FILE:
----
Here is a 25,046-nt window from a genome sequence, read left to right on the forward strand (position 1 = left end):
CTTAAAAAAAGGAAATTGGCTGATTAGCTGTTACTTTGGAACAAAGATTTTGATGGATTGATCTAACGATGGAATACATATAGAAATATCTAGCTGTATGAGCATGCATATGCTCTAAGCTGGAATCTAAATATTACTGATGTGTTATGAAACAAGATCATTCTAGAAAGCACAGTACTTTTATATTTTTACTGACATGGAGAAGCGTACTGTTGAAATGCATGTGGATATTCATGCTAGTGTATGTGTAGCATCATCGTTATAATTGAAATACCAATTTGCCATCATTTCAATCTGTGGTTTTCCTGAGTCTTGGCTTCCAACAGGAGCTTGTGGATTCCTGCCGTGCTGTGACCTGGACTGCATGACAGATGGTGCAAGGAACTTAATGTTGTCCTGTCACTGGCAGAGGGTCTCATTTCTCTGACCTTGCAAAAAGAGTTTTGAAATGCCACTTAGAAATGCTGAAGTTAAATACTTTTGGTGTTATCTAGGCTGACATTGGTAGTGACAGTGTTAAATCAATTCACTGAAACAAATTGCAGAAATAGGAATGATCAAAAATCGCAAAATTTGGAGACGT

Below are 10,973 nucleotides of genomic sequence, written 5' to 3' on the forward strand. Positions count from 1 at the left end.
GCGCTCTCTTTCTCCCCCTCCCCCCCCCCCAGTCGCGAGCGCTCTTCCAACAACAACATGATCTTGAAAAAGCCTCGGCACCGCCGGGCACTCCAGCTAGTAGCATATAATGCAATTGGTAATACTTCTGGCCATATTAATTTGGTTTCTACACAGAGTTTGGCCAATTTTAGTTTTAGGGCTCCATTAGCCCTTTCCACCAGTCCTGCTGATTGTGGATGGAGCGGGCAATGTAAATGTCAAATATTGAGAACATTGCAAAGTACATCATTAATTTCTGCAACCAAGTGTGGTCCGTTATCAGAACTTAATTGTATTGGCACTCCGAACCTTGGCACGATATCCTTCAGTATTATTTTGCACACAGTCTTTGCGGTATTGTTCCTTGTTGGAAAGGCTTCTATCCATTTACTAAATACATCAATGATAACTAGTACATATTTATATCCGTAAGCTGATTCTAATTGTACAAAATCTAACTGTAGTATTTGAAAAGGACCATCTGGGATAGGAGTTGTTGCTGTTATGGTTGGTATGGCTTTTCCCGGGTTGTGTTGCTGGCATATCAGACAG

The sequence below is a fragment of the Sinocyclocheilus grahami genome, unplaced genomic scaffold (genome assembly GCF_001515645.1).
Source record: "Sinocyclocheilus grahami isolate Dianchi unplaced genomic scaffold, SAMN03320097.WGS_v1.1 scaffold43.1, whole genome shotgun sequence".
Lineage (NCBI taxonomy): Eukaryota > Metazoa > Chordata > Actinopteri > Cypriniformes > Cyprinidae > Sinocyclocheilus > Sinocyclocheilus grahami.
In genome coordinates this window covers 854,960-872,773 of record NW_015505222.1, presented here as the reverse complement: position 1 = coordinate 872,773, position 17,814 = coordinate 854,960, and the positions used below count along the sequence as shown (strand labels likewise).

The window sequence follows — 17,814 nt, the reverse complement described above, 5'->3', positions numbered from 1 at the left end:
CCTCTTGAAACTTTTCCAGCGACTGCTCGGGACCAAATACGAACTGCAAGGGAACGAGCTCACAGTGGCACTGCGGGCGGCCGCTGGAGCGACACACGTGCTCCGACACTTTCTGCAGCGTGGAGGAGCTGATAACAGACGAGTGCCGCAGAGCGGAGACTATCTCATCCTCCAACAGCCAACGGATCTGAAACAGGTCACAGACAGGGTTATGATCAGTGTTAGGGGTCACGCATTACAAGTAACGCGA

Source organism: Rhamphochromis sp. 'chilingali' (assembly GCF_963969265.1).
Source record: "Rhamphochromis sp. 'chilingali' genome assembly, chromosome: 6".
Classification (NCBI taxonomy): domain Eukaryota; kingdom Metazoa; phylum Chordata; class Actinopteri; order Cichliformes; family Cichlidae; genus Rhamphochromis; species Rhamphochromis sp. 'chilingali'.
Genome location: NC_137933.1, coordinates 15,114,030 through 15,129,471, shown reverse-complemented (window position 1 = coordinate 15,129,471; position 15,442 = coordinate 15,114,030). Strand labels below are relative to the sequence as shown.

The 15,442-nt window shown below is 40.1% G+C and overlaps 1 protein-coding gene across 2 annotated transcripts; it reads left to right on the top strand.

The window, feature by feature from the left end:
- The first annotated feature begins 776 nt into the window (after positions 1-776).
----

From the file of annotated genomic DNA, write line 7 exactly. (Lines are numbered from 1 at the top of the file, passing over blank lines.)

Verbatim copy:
Lineage (NCBI taxonomy): Eukaryota > Metazoa > Chordata > Actinopteri > Cypriniformes > Cyprinidae > Sinocyclocheilus > Sinocyclocheilus grahami.